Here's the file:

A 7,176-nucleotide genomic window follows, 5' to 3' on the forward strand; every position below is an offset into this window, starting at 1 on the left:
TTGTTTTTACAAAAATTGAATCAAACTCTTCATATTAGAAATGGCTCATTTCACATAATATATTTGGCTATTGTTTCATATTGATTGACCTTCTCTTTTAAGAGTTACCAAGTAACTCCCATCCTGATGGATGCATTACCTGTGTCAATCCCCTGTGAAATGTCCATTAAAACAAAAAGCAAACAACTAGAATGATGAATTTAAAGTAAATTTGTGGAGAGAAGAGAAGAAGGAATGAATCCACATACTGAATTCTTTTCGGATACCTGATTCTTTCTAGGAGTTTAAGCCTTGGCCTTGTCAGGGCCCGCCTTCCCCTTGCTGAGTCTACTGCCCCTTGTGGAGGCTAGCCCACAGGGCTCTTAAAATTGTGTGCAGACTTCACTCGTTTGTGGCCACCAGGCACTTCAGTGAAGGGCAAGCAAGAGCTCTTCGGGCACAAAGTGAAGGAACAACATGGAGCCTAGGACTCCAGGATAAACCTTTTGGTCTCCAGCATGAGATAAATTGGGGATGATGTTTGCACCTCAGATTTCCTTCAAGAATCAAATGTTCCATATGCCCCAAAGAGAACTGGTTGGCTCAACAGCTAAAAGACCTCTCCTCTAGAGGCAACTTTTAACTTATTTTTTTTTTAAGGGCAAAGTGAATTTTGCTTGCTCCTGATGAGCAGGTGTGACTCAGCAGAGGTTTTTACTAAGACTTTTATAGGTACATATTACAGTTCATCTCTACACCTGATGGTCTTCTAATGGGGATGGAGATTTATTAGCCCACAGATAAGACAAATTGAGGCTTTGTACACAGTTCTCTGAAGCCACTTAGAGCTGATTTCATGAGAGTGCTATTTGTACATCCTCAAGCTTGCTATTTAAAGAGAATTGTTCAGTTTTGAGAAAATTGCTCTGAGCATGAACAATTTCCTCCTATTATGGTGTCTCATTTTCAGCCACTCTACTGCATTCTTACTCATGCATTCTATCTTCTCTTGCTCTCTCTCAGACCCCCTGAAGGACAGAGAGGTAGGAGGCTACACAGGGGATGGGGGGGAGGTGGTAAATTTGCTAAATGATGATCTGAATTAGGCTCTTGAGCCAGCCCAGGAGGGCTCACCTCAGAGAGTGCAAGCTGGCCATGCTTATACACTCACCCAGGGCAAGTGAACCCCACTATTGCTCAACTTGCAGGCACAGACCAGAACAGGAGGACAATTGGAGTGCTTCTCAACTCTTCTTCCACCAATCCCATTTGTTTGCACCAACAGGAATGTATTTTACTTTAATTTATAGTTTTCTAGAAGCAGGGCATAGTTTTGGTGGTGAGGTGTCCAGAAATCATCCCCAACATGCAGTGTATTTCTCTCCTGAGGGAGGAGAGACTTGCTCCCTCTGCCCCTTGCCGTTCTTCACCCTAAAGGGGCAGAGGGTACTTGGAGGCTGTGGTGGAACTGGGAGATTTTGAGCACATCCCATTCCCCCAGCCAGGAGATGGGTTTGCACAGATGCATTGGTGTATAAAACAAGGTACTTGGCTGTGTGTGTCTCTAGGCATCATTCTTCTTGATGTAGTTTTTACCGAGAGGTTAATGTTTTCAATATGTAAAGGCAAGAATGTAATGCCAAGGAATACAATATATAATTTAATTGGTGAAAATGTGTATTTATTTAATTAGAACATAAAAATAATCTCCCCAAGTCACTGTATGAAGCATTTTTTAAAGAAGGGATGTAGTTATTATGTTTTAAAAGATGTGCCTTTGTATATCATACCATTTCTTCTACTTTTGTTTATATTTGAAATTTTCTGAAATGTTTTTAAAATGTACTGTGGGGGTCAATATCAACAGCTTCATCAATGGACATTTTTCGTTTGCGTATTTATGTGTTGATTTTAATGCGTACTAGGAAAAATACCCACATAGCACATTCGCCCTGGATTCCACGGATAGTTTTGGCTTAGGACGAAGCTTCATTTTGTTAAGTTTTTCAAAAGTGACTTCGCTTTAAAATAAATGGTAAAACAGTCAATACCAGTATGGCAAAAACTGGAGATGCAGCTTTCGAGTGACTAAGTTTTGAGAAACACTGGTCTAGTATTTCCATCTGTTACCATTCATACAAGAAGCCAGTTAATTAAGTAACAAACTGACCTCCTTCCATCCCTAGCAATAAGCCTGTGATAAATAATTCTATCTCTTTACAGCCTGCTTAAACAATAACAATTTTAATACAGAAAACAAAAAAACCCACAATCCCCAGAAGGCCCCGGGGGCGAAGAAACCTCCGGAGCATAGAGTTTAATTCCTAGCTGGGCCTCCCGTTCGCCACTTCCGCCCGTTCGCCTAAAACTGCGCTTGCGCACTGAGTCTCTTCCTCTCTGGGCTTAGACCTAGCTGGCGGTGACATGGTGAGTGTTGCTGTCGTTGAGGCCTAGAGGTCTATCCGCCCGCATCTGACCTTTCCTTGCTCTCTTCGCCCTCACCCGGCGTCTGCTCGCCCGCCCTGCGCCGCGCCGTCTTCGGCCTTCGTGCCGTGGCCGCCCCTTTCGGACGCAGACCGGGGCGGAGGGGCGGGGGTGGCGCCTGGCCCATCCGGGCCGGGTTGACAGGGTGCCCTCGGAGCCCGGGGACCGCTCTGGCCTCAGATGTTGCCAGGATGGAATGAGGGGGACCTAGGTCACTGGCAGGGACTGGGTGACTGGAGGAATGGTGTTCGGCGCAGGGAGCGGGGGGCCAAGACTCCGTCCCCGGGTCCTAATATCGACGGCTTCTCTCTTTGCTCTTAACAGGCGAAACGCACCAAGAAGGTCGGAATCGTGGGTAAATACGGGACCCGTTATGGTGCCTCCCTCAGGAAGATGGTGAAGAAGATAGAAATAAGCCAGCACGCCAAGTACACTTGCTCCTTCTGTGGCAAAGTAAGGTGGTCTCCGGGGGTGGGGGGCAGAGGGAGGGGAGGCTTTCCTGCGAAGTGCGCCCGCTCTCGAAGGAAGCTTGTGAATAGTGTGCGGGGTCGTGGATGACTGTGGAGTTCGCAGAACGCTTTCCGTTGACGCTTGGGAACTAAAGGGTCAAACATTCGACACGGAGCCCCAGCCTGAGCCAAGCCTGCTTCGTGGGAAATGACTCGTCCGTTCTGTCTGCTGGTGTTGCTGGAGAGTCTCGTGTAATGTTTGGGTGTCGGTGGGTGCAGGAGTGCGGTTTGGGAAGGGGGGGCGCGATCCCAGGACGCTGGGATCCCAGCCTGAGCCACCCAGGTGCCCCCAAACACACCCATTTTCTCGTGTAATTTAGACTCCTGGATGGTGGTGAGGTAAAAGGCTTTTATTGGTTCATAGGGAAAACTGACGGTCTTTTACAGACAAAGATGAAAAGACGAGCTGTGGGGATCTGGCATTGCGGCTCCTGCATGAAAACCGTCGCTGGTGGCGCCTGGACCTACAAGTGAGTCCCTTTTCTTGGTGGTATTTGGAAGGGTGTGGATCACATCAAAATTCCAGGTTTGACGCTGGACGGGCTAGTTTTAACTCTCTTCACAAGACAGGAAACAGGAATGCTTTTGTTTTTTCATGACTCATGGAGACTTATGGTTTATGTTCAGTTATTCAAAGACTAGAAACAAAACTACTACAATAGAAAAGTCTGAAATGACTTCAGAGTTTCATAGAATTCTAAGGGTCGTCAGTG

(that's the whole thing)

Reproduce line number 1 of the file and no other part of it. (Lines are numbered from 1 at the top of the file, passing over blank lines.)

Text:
A 7,176-nucleotide genomic window follows, 5' to 3' on the forward strand; every position below is an offset into this window, starting at 1 on the left: